This article is a very short condensation of the extremely complex development of the Messianic thought in Judaism and Christianity until the writing of the NT canonical books. The full description of the varying lines of development and the post-NT developments would require at least a series of articles.
Māšîªḥ and xριστός ‘khristos’, usually Anglicised as ‘Christ’, both mean ‘anointed one’, xριστός being a direct translation of the Hebrew term. This term refers to the ancient rite of anointing a king, priest and later a prophet with specially prepared oil in order to consecrate them. In early Judaism the rite becomes so exclusively connected to the kings that a synonym for a king is ’eṯ-məšîḥa yəhwâ, ‘Anointed of yhwh’. This rite was by no means unique to the Israelite religion, the first mention of the rite is already in the ‘Amarna tablets, most of which date to the reigns of Amenhotep III (1402-1364) and Akhenaten (Amenhotep IV, 1350-1334) and there are Egyptian depictions of gods anointing a worshipper.
Messianism in OT Judaism
In the majority of the OT the messiah figure is always a topical one, expected to save the people from a specific crisis. A typical example of such a topical messiah would be the one at Isa. 9:6-7 who is very obviously a political figure. He is clearly supernatural, but as he is supposed to release the people from foreign oppression – the references to Midian and battlefields – spiritual salvation is not referred to here at all. That this applies as one saviour per one oppression is seen in the saviour judges and the same goes for the Persian king Cyrus (c. 600 BCE or 576–530 BCE), who was not even Jew, but is still called ‘anointed’ at Isa 44:28, if we look at the post-Exilic sources. That the spiritual Messianic idea – which developed in full only in the Christian era – did not develop during the Exile is easily understood when we take into account that the Babylonians let the conquered peoples freely worship their own gods, as the Assyrians had done before them.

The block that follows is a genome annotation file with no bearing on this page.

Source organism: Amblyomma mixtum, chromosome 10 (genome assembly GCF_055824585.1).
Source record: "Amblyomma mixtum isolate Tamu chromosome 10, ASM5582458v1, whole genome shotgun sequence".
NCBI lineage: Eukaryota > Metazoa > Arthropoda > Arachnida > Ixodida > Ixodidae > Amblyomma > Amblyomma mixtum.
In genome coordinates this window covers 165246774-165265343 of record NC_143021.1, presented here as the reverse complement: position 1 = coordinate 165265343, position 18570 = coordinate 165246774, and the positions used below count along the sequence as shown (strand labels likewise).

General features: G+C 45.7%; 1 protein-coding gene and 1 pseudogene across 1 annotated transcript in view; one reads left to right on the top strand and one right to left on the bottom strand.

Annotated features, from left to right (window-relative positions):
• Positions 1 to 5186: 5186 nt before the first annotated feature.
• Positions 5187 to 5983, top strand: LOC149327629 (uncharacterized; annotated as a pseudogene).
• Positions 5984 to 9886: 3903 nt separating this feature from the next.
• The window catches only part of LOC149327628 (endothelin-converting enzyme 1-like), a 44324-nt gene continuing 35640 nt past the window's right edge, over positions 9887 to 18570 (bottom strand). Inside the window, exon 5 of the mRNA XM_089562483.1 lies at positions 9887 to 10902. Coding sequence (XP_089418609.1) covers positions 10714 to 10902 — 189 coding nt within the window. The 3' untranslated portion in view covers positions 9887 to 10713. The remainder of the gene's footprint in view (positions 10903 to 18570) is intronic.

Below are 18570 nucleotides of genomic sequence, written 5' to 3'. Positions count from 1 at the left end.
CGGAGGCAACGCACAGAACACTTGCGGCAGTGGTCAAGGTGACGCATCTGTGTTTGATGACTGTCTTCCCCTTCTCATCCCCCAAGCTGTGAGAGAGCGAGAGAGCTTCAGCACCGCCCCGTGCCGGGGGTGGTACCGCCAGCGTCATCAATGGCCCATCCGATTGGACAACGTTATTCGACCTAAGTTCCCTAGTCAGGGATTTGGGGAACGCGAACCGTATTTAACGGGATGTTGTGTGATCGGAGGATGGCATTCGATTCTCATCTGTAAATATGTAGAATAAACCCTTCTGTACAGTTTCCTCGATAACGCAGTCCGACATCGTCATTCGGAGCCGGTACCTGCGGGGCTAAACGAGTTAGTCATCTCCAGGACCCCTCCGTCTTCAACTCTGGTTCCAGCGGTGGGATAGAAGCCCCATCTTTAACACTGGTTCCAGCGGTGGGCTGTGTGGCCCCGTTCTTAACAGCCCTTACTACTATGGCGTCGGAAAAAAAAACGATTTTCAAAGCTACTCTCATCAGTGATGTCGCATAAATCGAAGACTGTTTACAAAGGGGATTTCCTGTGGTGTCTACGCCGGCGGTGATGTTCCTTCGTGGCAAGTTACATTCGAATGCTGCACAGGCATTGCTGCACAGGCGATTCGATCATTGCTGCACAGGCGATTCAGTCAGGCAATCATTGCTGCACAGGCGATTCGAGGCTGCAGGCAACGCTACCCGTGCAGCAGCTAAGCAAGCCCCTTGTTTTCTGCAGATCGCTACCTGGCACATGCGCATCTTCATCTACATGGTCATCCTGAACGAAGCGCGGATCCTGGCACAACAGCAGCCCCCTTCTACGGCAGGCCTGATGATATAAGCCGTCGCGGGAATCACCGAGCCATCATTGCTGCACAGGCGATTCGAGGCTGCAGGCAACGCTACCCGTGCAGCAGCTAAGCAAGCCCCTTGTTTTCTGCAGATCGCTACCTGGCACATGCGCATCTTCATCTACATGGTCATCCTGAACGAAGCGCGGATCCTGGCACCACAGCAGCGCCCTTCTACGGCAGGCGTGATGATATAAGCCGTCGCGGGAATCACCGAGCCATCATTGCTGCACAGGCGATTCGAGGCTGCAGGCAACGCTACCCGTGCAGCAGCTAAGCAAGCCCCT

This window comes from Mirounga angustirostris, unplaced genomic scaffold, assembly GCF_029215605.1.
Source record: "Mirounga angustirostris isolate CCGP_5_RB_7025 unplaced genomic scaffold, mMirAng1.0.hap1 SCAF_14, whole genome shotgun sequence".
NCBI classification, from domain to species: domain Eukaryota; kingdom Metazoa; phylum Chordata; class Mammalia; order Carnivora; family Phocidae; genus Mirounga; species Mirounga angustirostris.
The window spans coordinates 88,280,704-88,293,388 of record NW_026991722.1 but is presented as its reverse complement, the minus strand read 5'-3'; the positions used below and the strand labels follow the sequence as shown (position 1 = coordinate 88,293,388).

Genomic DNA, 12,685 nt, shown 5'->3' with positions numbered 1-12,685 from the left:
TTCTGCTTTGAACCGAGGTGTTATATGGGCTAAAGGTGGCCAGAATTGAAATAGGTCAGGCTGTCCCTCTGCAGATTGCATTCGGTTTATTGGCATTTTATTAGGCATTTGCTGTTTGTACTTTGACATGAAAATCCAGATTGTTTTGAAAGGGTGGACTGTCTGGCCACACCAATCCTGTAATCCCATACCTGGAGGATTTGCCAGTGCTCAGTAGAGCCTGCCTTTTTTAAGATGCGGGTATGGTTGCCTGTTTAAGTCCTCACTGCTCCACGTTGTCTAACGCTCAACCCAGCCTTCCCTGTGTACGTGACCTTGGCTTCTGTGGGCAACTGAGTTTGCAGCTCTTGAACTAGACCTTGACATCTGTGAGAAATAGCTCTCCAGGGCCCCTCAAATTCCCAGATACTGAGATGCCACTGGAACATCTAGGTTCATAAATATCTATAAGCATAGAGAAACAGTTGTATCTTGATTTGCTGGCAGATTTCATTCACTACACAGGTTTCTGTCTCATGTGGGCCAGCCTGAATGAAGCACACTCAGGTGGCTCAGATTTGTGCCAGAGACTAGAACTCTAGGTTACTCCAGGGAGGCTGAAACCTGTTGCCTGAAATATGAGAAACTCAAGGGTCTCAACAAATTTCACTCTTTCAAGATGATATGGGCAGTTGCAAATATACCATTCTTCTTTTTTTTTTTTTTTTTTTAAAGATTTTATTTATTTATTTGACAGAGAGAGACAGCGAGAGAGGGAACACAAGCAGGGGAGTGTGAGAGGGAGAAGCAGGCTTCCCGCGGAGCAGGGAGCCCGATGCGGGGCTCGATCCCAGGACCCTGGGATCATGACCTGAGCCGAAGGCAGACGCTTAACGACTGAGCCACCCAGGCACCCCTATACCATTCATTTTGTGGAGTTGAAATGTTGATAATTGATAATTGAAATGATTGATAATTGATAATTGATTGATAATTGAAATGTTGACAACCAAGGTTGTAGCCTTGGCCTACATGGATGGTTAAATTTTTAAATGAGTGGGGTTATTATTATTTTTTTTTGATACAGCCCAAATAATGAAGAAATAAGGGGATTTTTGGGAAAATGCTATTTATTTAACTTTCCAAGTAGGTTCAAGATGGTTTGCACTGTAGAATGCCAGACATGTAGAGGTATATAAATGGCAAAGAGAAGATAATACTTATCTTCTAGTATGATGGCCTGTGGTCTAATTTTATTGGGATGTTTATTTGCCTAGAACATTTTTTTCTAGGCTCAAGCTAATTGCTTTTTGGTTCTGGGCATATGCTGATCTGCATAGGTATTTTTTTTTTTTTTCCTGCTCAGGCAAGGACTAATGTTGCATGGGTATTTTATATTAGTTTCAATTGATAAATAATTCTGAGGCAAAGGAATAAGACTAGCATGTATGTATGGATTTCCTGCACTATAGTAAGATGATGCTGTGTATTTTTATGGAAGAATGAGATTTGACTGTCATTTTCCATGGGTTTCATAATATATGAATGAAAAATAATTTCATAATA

In the late tradition the messiah is the hoped-for future king, whose reign would be characterised by everlasting justice, security and peace. The first development of the idea of the universal messiah can be seen only in Daniel, which is indeed the latest book of the OT, dating to 165 BCE. In it the old idea of a god-sent hero was connected with the concept ‘Lord’s Day’ and this gave the basis for the development to the later spiritual Messiah. This concept was further developed Judaism in connection of the Macchabean revolt, which was going on around the writing of Daniel.
Intertestamental development of Messianism in Judaism
Political Messianism was developed to its fullest form during the Intertestamental period, partly in response to the threat to the Hebrew religion by the Hellenizing program of the Seleucid rulers. The very heart of the Jewish religion of that time, the worship of Yahweh in the Temple of Jerusalem had been threatened by introducing ‘heathen’ rites – Antiochus Epiphanes had a pig sacrificed in there – by a powerful foreign rulers. This was worse than conquest and Exile, for now the Temple was ritually impure. So we see the appearance of the priestly messiah, who would rise alongside the Davidic political messiah.
Starting in the second century BCE, Davidic OT texts were reinterpreted as texts announcing the coming of a leader who was to defeat the Seleucid enemy. Even though the leaders of the revolt, Judas and Jonathan the Maccabean were not acknowledged as the two messiahs – they did not descend from the royal Davidic or high-priestly Zadokite lines – they managed to defeat the Seleucids and establish the Hasmonean kingdom. From their time onwards, messianic speculations were rife. Prophecies that could be applied to messiah were recalled, retold and reinterpreted.